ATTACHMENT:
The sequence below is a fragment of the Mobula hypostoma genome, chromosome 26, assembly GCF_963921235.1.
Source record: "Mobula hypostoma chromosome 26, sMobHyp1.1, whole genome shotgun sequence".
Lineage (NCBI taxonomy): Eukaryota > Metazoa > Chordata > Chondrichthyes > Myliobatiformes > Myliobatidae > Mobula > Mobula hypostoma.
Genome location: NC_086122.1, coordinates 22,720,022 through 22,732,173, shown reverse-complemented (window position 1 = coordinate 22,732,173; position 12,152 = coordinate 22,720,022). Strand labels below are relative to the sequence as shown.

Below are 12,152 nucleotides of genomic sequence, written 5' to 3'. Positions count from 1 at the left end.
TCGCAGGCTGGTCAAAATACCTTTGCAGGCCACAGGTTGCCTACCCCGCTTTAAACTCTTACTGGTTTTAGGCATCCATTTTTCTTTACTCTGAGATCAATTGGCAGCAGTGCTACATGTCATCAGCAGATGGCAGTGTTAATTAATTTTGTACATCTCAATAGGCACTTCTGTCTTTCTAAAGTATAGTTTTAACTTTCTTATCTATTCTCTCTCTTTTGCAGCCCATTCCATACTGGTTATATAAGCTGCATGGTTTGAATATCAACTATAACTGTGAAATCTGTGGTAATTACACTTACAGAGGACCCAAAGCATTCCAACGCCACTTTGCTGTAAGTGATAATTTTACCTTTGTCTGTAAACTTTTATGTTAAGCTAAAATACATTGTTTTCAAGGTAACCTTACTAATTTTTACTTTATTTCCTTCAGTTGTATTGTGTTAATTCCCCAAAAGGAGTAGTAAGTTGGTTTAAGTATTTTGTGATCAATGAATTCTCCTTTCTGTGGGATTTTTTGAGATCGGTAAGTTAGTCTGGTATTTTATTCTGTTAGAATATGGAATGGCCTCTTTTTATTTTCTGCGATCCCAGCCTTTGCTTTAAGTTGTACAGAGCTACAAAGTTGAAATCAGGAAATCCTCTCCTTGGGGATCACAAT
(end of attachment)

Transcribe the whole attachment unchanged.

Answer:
The sequence below is a fragment of the Mobula hypostoma genome, chromosome 26, assembly GCF_963921235.1.
Source record: "Mobula hypostoma chromosome 26, sMobHyp1.1, whole genome shotgun sequence".
Lineage (NCBI taxonomy): Eukaryota > Metazoa > Chordata > Chondrichthyes > Myliobatiformes > Myliobatidae > Mobula > Mobula hypostoma.
Genome location: NC_086122.1, coordinates 22,720,022 through 22,732,173, shown reverse-complemented (window position 1 = coordinate 22,732,173; position 12,152 = coordinate 22,720,022). Strand labels below are relative to the sequence as shown.

Below are 12,152 nucleotides of genomic sequence, written 5' to 3'. Positions count from 1 at the left end.
TCGCAGGCTGGTCAAAATACCTTTGCAGGCCACAGGTTGCCTACCCCGCTTTAAACTCTTACTGGTTTTAGGCATCCATTTTTCTTTACTCTGAGATCAATTGGCAGCAGTGCTACATGTCATCAGCAGATGGCAGTGTTAATTAATTTTGTACATCTCAATAGGCACTTCTGTCTTTCTAAAGTATAGTTTTAACTTTCTTATCTATTCTCTCTCTTTTGCAGCCCATTCCATACTGGTTATATAAGCTGCATGGTTTGAATATCAACTATAACTGTGAAATCTGTGGTAATTACACTTACAGAGGACCCAAAGCATTCCAACGCCACTTTGCTGTAAGTGATAATTTTACCTTTGTCTGTAAACTTTTATGTTAAGCTAAAATACATTGTTTTCAAGGTAACCTTACTAATTTTTACTTTATTTCCTTCAGTTGTATTGTGTTAATTCCCCAAAAGGAGTAGTAAGTTGGTTTAAGTATTTTGTGATCAATGAATTCTCCTTTCTGTGGGATTTTTTGAGATCGGTAAGTTAGTCTGGTATTTTATTCTGTTAGAATATGGAATGGCCTCTTTTTATTTTCTGCGATCCCAGCCTTTGCTTTAAGTTGTACAGAGCTACAAAGTTGAAATCAGGAAATCCTCTCCTTGGGGATCACAAT